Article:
At closing all you have to do is turn her responses into questions. You will have noted her pain points, for example if she’s been exercising for 3 months every day and hasn’t lost any of the 20lbs she needs to lose.
Here you can explain that you can help her plan a calorie controlled menu, and offer her an exercise plan that you have tailored precisely to her needs.
Trainer: If I showed you a way of losing 20lbs in two months and how to keep that weight off, would you be interested?
These pre-qualifying questions will move you both comfortably towards the end of the sales process – closing.
Having a calculator in front of you is a helpful tool, especially when cost is an objection. Her daily coffee adds up to $120 a month, trips to the casino, another $600.
That’s over $700 a month that could be invested in your services, to her benefit. She could spend the rest of her life chasing the illusive jackpot, but by investing that time and money with you she could look and feel the way she wants in just a few short weeks and that’s priceless.
Now ask her “Don’t you think it’s much wiser to spend that $700 on training, so you can lose that weight and keep it off?”
You know the answer will be yes. If you can promote the idea that spending money on training is an investment, then you shouldn’t come up against too many objections. But try to leave any detailed money discussions until last.
Listen to any objections she may have, and as you become more comfortable with the sales process you will learn to turn those objections into questions. Address each objection and take mental note.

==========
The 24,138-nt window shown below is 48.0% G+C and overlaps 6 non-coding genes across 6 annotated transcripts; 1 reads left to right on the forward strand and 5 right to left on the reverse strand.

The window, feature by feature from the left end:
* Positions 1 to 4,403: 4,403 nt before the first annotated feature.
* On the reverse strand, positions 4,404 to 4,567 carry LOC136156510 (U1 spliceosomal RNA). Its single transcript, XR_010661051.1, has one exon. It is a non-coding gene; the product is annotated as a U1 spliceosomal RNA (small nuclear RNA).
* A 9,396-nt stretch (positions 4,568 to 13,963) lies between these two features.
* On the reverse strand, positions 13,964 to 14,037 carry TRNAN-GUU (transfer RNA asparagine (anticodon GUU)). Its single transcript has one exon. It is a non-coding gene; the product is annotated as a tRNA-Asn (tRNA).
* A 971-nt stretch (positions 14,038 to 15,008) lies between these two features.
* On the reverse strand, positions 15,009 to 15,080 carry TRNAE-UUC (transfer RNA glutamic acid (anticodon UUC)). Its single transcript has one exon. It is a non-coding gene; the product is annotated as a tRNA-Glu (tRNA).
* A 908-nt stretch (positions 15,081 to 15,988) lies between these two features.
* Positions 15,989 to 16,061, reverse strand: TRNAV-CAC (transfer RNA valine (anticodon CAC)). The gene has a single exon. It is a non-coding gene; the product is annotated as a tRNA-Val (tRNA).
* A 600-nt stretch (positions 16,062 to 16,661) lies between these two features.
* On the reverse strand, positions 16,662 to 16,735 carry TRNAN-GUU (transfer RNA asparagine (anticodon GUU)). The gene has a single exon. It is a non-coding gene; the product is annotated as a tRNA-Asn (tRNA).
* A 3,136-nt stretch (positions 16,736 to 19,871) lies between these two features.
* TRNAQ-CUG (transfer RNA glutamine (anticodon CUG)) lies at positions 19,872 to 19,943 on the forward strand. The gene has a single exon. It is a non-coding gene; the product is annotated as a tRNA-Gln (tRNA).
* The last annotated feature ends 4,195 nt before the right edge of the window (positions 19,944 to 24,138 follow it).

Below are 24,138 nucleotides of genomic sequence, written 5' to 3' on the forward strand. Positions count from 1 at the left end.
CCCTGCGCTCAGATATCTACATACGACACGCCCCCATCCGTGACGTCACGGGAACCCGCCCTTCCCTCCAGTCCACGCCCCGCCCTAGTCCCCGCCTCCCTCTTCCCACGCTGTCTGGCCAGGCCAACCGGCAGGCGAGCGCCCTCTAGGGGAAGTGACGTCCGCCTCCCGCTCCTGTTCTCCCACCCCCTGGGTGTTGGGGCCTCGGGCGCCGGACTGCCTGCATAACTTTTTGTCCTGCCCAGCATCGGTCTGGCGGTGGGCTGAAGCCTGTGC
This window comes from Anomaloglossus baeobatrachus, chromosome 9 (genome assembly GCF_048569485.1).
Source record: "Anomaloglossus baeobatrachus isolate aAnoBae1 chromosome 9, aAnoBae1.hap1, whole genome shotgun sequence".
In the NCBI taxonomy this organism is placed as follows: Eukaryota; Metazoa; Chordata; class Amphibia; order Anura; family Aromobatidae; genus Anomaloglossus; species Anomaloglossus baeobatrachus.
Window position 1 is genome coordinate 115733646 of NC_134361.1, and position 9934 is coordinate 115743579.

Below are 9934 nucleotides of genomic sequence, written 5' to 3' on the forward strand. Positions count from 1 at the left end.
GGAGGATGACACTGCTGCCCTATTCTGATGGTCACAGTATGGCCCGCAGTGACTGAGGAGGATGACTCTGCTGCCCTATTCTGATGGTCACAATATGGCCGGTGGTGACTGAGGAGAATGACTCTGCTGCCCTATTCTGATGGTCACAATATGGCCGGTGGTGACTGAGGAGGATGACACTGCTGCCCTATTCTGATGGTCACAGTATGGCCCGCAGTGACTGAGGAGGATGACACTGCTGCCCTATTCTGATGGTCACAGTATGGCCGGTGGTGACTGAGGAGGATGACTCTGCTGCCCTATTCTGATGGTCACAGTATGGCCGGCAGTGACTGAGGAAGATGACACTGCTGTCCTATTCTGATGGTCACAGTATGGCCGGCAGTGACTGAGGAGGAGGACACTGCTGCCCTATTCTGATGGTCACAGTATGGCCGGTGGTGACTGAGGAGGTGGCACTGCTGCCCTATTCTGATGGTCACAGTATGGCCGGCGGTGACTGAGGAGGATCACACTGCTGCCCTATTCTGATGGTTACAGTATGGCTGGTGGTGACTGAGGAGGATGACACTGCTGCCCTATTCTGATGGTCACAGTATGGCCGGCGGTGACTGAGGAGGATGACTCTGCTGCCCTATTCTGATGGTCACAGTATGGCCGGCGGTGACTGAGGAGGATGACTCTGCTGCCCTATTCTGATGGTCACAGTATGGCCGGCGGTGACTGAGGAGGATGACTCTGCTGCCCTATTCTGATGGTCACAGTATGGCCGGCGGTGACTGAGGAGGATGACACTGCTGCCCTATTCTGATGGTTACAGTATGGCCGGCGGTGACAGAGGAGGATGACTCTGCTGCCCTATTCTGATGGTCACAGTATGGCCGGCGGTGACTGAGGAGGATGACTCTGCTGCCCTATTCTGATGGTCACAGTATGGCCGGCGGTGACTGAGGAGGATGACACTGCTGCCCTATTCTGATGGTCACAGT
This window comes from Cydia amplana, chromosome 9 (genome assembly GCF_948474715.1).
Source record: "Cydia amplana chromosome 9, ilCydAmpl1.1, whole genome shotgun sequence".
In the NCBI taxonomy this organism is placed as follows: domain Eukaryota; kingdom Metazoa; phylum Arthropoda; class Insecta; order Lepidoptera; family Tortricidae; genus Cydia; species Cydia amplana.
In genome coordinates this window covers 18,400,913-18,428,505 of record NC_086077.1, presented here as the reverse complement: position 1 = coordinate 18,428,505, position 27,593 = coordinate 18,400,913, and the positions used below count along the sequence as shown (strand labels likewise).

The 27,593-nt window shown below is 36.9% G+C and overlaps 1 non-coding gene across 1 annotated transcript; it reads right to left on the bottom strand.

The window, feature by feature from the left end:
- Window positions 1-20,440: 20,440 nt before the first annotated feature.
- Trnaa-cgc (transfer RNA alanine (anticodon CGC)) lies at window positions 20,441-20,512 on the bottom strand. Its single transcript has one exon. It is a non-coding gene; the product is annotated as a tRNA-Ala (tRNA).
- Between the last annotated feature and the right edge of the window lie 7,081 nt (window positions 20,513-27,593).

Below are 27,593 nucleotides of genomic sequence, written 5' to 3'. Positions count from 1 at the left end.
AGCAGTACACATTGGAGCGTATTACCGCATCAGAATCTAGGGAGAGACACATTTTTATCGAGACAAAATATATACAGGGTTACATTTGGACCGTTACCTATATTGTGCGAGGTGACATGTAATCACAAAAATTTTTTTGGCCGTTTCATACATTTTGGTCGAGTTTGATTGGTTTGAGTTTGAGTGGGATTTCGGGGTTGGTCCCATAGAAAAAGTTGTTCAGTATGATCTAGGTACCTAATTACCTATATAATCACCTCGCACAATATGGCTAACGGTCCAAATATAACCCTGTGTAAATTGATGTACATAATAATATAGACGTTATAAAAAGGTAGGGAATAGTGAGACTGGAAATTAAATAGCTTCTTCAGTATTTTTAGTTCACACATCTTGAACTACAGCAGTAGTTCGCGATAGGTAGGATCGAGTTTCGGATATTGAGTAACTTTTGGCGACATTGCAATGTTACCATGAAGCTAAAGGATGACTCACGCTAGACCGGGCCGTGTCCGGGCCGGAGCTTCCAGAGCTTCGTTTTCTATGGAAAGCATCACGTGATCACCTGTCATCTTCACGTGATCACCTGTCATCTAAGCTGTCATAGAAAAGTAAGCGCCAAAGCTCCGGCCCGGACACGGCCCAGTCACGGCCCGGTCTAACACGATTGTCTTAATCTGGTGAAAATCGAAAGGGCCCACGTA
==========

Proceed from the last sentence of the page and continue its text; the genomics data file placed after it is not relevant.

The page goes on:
Let her feel like she’s in control of the conversation and she may actually close herself!
Using and learning the steps in a good fitness sales system will help you get a feel for whether your prospect is serious or not.
It will also teach you ways of overcoming objections by using a certain amount of psychology. If your prospect is sitting in front of you, then she already knows she needs help and that’s what you’re there to offer.
Once you know how to sell personal training effectively, you will discover that closing is a two-part process.
You must get a commitment from the prospect that she wants to sign up for your personal training services, so first you must ask for that commitment.
The second step will be to get her to commit financially. How many sessions does she want to commit to? This is where your bulk discount rates look far more sensible than paying full price for each session.
Collecting daily payments from dozens of clients is a pain. The discount will look extremely attractive to her and will be an added convenience for you.
Don’t be afraid to ask for payment up front for multiple sessions, because the savings will be substantial for your new client, making it even more of an incentive. Show her the savings on your calculator.
Ask for the Sale!
In all types of direct sales, the inexperienced salesperson will often fail because he doesn’t do one simple thing: ask for the sale. Your main closing question will go like this:
“Other than your concern about price/other objection is there any other concerns we haven’t covered?”
If the answer is negative you should then ask for the sale. You will never find a fitness selling system that doesn’t tell you to do this. You must get a commitment, or your time has been wasted.
“Based on our discussion I can see how much you will benefit from taking the classes. When would you like to start?”
You may word your closing question slightly differently. It doesn’t matter. If you don’t ask, you won’t get, so that final closing question is essential.
If you meet with an objection and you don’t get that prospect to sign, remember that prospect is still a prospect. Get an email address and stay in touch, send her newsletters that contain success stories of other people just like her and other information that is relevant to her needs.Keep cultivating that relationship.
Knowing how to sell personal training effectively can mean the difference between subsistence and a six-figure income.